Volker Rühe

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Volker Rühe, 2001
Volker Rühe, 1989

Volker Rühe (born September 25, 1942 in Hamburg ) is a German politician ( CDU ). He was Secretary General of the CDU from 1989 to 1992 and Federal Minister of Defense from 1992 to 1998 .

Life and work

Rühe was born in Hamburg-Harburg as the son of a high school teacher and grew up there. In 1960 he attended Hurstpierpoint College in Sussex for a few weeks . After graduating from the Friedrich-Ebert-Gymnasium in Hamburg-Heimfeld in 1962, he completed a teaching degree in German and English at the University of Hamburg from 1962 to 1968 , which he finished with the first state examination in 1968 and the second in 1970 with the second state examination for higher education . He was postponed from military service due to his studies and then later no longer drafted because of his age. Until 1976 Rühe worked as a teacher again at the Friedrich-Ebert-Gymnasium in Hamburg, most recently as a senior teacher .

Rühe works as a consultant for the private equity company Cerberus . He was a member of Helmut Schmidt's Friday Society .

Rühe is married to Anne Rühe and has three children.

Political party

Rühe during a tour of the Bautzen II prison , 1990

Rühe has been a member of the CDU since 1963. From 1972 to 1974 he was chairman of the Working Group of Christian-Democratic and Conservative Youth Associations (DEMYC). From 1973 to 1975 he was a member of the federal board of the Junge Union . Between 1983 and 1989 he was chairman of the Federal Committee on Foreign and Security Policy of the CDU. He then took over the post of Secretary General of the CDU from 1989 to 1992 under party chairman Helmut Kohl . From November 1998 to February 2000 he was deputy federal chairman of the CDU.


From 1970 to 1976 he was a member of the Hamburg Parliament ; In 1973 he was vice chairman of the parliamentary group ; from 1976 to 2005 he was a member of the German Bundestag . From 1982 to 1989 and from 1998 to 2002 he was deputy chairman of the CDU / CSU parliamentary group . From November 2002 to October 2005 he was chairman of the Foreign Affairs Committee.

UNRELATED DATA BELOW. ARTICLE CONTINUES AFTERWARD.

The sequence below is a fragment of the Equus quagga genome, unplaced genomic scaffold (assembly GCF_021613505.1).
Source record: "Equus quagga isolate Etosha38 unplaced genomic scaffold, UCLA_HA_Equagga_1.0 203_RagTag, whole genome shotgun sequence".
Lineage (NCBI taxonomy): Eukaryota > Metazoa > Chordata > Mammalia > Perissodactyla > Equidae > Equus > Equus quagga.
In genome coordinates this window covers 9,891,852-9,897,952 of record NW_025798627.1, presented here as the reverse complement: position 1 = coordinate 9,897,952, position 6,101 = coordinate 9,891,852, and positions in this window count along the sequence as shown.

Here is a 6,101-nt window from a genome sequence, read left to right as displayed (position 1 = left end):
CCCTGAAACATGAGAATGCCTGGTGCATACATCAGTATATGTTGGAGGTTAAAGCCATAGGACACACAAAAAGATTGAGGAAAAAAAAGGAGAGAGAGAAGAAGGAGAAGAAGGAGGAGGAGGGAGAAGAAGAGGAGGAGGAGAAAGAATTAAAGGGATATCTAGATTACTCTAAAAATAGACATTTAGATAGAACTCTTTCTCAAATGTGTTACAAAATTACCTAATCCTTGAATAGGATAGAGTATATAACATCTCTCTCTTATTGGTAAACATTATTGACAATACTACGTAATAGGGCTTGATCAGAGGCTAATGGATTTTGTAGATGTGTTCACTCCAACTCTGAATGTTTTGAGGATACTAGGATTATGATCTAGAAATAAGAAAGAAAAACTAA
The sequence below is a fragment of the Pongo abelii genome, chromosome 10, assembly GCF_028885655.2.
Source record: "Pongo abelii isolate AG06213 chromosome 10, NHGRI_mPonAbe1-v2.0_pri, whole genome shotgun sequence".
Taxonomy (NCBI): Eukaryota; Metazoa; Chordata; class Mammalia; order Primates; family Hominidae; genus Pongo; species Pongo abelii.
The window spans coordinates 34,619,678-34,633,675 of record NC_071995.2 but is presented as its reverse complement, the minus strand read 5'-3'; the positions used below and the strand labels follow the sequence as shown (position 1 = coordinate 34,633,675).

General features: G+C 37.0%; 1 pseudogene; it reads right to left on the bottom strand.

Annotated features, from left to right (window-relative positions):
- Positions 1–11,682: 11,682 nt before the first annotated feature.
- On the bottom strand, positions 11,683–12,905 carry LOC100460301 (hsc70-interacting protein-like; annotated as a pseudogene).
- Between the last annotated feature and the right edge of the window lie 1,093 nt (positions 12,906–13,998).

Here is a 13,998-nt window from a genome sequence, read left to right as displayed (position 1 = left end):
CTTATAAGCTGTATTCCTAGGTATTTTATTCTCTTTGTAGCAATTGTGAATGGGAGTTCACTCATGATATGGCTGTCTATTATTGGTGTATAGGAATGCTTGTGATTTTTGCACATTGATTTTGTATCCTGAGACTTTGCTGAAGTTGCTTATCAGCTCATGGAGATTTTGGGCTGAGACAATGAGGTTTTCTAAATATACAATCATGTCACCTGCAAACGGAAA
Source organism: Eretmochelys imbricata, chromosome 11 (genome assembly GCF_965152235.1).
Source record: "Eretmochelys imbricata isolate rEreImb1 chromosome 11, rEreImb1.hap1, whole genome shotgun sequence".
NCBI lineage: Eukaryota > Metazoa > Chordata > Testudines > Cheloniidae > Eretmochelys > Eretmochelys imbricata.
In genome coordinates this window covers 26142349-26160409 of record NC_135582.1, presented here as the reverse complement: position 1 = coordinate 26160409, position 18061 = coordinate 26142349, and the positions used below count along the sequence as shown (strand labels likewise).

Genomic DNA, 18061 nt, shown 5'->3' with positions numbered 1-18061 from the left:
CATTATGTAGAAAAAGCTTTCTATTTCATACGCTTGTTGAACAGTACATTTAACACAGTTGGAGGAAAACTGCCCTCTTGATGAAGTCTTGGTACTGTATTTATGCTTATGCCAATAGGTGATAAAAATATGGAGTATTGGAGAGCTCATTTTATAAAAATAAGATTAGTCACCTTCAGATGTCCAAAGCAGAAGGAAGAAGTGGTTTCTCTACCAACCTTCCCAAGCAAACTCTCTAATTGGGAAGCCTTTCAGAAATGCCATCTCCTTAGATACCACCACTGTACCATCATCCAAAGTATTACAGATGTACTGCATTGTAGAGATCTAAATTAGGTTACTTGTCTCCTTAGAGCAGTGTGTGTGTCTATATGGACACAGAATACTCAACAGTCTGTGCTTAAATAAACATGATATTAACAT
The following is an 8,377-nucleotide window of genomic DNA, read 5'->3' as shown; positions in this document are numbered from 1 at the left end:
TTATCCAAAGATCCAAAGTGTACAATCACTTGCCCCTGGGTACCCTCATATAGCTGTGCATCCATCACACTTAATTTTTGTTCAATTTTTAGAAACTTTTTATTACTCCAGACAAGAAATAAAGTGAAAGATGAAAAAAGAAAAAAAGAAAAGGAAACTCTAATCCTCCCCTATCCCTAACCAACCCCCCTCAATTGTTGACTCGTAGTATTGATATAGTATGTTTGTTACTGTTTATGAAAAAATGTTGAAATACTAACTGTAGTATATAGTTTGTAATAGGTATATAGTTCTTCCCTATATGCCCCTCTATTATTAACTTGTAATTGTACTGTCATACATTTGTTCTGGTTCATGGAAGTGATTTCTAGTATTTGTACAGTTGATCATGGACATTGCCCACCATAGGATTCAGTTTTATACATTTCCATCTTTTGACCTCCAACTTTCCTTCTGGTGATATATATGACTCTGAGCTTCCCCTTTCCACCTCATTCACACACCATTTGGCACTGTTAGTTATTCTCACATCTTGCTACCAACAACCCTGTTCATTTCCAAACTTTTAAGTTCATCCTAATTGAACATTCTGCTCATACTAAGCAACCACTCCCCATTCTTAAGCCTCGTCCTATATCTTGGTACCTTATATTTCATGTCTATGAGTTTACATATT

Rühe always entered the German Bundestag via the Hamburg state list . He did not run for the 2005 Bundestag election .

Public offices

On April 1, 1992, Rühe was appointed Federal Minister of Defense in the Kohl IV cabinet under Federal Chancellor Helmut Kohl. Rühe followed Gerhard Stoltenberg (1928–2001), who had resigned the day before. He remained Minister of Defense until the end of the 1994–1998 legislative period ( Kohl V cabinet ). The strategic realignment of the Bundeswehr and NATO after the end of the East-West conflict took place during Rühe's tenure . The first German participation in UN missions in Somalia and Cambodia was limited to the provision of medical troops. The participation of NATO on behalf of the UN in the Bosnian War sparked a domestic political discussion about the compatibility of German military operations with the Basic Law, in which Rühe and the CDU / CSU advocated a constitutional amendment with the establishment of deployment options for the Bundeswehr. The “out-of-area judgment” of the Federal Constitutional Court of July 12, 1994 on the Bundeswehr's foreign deployments then created the prerequisites for deploying the Bundeswehr in UN and NATO operations without changing the constitution , which was the case with air surveillance measures during the Bosnian War ( Operation Maritime Monitor , Operation Deny Flight , Operation Deliberate Force ) and peacekeeping ( IFOR , SFOR ) took place for the first time. Rühe also played a decisive role in the reorientation of NATO, as, together with Helmut Kohl and the then Federal Foreign Minister Klaus Kinkel, in years of negotiations, both the hesitant US government ( Clinton cabinet ) and the European NATO partners of the necessity of a rapid expansion of the NATO could convince East .